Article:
Communication Challenges

Needs of Persons with Alzheimer’s Disease (AD)

The primary goal for the caregiver is to find ways to meet these needs throughout the course of the disease.

  • To feel connected
  • To feel respected
  • To be appreciated
  • To feel loved
  • To be known
  • To be understood
  • To experience belonging
  • To share, give, love
  • To be helpful, useful
  • To feel safe

Feelings Associated with Alzheimer’s Disease and the Goal of Person-Centered Care

The person with Alzheimer’s disease shares all the same emotions and feelings as a person without cognitive impairment.  The goal of person-centered care is to move the person from the feelings listed below in the left-hand column to the ones listed in the right-hand column.  The shift may be only momentary, but person-centered care suggests that if we can link these moments together, then challenging behaviors will be reduced and the quality of life improved for the person with Alzheimer’s disease.

Loss Fulfillment
Loneliness Connectedness
Sadness Cheerfulness
Confusion Orientation
Worry / Anxiety Contentment
Frustration Peacefulness
Fear Security
Paranoia Trust
Anger Calm
Embarrassment Confidence

Key Elements of Communication

  • Communication:   Process by which information and feelings are exchanged among individuals through common symbols, signs, or behaviors.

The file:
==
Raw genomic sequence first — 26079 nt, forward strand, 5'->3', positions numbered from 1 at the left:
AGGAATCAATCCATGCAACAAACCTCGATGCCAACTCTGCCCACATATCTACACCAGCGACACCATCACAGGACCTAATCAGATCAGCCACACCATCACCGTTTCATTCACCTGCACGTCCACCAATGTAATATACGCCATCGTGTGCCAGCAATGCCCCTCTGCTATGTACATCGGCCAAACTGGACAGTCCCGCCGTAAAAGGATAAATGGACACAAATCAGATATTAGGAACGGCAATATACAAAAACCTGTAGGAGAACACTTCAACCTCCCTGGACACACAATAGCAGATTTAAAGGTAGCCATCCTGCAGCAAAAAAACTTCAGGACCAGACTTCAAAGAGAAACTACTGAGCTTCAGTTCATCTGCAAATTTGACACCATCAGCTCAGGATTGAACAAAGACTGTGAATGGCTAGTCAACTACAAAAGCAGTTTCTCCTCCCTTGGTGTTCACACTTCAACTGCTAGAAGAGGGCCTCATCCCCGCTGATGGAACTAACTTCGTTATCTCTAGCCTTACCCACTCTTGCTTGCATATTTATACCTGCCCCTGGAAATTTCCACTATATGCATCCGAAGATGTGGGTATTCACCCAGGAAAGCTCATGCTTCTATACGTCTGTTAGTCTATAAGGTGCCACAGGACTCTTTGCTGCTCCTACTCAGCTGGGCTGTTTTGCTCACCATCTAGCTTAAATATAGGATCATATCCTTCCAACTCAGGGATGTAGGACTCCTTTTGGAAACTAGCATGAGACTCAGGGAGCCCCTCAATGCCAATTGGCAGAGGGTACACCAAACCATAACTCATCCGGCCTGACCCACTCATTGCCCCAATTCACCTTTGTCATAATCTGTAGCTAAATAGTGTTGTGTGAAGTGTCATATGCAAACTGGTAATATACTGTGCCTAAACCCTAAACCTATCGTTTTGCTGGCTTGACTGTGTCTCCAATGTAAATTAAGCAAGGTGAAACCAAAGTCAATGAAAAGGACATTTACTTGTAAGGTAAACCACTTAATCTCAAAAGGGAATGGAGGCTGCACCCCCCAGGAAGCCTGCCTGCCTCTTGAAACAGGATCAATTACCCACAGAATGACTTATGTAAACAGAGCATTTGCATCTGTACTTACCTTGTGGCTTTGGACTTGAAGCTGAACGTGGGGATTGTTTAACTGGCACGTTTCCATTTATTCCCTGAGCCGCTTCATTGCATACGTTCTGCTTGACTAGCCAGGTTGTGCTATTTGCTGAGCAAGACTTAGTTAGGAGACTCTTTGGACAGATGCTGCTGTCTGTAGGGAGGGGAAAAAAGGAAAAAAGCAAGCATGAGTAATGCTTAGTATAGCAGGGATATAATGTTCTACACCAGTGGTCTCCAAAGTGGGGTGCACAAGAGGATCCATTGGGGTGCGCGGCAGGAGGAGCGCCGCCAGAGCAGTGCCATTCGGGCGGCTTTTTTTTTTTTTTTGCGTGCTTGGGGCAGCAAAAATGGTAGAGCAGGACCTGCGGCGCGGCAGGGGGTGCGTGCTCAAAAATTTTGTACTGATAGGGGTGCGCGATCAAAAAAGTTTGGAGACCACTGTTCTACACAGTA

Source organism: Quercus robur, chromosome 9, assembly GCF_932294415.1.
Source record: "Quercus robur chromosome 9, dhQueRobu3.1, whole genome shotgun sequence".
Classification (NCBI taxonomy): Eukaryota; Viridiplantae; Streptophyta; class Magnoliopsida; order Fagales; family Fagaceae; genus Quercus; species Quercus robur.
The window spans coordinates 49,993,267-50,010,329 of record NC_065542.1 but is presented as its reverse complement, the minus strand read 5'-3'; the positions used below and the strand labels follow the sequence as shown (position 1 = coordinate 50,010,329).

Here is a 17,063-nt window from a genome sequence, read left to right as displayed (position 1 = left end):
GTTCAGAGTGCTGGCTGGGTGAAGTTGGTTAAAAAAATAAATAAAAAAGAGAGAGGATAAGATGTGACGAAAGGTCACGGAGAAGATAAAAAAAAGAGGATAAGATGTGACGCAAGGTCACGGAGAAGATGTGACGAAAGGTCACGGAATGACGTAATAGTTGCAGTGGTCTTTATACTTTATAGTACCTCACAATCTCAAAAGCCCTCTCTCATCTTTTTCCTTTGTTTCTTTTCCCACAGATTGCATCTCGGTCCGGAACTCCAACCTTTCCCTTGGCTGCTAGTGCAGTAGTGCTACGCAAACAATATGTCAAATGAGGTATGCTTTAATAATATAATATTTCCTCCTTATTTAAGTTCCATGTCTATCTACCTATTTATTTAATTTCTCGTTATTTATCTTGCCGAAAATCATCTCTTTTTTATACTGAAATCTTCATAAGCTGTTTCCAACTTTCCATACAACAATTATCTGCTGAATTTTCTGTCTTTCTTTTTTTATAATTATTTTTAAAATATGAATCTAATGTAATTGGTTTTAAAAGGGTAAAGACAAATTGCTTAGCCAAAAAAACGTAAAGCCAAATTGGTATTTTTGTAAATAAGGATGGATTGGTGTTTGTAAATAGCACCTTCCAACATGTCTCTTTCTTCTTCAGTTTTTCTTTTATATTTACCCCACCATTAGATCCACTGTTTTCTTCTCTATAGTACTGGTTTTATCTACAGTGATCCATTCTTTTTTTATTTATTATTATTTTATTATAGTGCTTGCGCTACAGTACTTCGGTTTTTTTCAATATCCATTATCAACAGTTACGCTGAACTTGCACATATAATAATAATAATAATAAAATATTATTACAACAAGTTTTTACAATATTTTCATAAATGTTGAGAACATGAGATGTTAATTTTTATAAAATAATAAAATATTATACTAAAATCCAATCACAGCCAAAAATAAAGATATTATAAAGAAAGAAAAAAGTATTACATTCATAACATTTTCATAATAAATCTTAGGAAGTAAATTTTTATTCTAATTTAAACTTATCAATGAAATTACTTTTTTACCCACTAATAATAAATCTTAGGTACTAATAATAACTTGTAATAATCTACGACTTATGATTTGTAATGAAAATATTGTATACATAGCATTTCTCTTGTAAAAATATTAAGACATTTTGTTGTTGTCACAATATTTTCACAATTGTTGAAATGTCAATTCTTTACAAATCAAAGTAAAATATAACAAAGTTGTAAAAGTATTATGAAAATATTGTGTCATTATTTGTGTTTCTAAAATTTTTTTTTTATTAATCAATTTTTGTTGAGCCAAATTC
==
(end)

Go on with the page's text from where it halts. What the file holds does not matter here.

• Verbal communication:   Involves a complex feedback loop of organizing, sending, receiving, decoding, and responding to messages.  (We take complexity for granted.)
  • Non-verbal communication:   Consists of cues, gestures, and body language.  Only 7% of message is attributed to words used, the rest is through non-verbal messages we send.

Persons with dementia retain non-verbal communication skills long into the disease, much longer than verbal, so body language (of both the person with dementia and the caregiver) becomes very important and the primary mode of communication.

Non-Verbal Communication

As people with AD lose their cognitive abilities, they experience the world through their senses:

  • Touching (e.g., back rub, hand/foot rub, grooming activities, etc.)
  • Music (make sure it’s the kind of music they enjoy!)
  • Walks, sitting together, sharing meal
  • Use your voice to soothe (e.g., read to them, affirmations)
  • Create pleasant, reminiscent aromas (can use them as cues, e.g., bath oils for bathing, fresh coffee brewing at breakfast time)
  • Use multi-sensory cueing (e.g., ask them if they would like coffee while pouring it, so they can both see and smell it)
  • Pets
  • Muted decor, e.g., carpets, drapes, avoid busy patterns, minimize glare from windows/lights, even lighting
  • Spiritual connections (e.g., favorite prayers or Bible verses, hymns, rituals, incense, etc.)
  • Keep familiar, beloved items in visual field. Also remember familiar, beloved sounds, smells.
  • Use contrasting colors to items to be used (e.g., plate against place mat, colored toilet seat)
  • Ask for their help with a task
  • Limit distractions. Reduce clutter, confusion, noise (e.g., TV too loud, glare from lighting, too many people, spaces too big or small, mirrors)